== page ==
The net result of all this is that most of the food we eat is also mineral deficient. In 1927, researchers at Kings College, University of London began to study the nutritional content of foods. Since then, their analyzes have been repeated regularly, giving us a unique picture of how the composition of our food has changed over the last century. The following table shows the alarming results: our food has lost between 20% and 60% of the minerals that they used to have.


A new study published in 2006 shows that mineral levels in animal products have suffered a similar decline. Comparing levels measured in 2002 with those present in 1940, the iron content in milk was 62% lower, the calcium and magnesium in Parmesan cheese each fell 70%, and the copper in dairy products has plummeted by 90%, no less.

Source: Marin Hum, "Soil mineral depletion," in: Optimum nutrition, Fall 2006, vol. 19.3. Institute for Optimum Nutrition, UK.

The industrialization of agriculture and the loss of organic matter from the soil.

Agricultural industrialization, which began in Europe and North America and was later replicated with the Green Revolution in other parts of the world, started from the assumption that soil fertility can be maintained and improved with the use of chemical fertilizers. The importance of having soil organic matter was ignored and underestimated. Decades of industrialization of agriculture and the imposition of technical industrial criteria in small agriculture, weakened the processes that ensure that the soils obtain new organic matter and that protect the organic matter stored in the soil from being carried away by water or wind. The effects of applying fertilizers and not renewing organic matter were not immediately noticed since there were significant amounts of stored organic matter in the soils. But over time, as these levels of organic matter have been depleted, such effects have become more visible — with devastating consequences in some parts of the world. Worldwide, in the pre-industrial era, the balance between air and soil was one ton of carbon in the air for about 2 tons deposited in the ground. The current ratio has dropped to approximately 1.7 tons in the ground for every ton in the atmosphere. (2. 3)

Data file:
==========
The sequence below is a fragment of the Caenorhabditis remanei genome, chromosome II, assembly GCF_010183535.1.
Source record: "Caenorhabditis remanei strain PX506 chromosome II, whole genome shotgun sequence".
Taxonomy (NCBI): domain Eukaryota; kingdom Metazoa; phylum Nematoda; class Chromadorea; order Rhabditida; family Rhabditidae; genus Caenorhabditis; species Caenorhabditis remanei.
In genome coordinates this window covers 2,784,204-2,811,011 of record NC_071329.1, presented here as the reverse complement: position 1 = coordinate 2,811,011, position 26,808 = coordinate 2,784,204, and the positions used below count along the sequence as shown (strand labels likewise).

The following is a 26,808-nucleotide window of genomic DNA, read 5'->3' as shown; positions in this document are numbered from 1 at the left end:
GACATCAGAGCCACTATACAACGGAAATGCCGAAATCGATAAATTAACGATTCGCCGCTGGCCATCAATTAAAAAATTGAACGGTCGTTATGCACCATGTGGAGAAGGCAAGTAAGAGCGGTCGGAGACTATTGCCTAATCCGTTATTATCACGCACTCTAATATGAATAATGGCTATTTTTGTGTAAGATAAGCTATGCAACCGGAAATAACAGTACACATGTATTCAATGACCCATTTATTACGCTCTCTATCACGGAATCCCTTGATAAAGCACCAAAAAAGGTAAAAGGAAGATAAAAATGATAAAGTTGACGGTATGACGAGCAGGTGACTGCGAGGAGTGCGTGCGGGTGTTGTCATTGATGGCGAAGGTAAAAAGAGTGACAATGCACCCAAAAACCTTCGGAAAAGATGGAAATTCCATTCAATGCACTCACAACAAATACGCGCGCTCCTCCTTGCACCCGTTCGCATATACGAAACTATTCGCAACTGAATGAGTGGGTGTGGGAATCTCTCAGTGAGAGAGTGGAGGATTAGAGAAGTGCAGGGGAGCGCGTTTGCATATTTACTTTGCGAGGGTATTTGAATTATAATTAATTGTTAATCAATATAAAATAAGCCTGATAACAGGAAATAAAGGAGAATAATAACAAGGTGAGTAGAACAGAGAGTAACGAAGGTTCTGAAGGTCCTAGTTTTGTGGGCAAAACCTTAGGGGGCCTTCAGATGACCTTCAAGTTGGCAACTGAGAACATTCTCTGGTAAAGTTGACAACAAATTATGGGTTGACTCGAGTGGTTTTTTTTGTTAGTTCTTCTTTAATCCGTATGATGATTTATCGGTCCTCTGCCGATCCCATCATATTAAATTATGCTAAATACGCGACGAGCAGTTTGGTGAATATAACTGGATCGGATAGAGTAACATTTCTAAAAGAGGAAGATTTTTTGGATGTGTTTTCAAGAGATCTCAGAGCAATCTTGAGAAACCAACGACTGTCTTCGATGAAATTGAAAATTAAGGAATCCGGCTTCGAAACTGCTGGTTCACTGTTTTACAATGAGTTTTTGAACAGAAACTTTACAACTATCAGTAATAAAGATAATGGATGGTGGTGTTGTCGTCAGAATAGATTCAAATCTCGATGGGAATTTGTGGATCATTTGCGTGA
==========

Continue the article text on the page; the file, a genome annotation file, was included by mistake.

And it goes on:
Soil organic matter is measured in percentage, One% means that for every kilogram of soil, 10 grams are organic matter. Depending on the depth of the soil, this can be equivalent to a ratio of between 20 and 80 tons per hectare. The amount of organic matter necessary to ensure soil fertility varies widely depending on its formation process, what other components it has, local climatic conditions, and so on. It can be said that, in general, 5% organic matter in the soil is, in most cases, an adequate minimum of healthy soil, although for some soils the best conditions for cultivation are achieved when the material content organic exceeds 30%.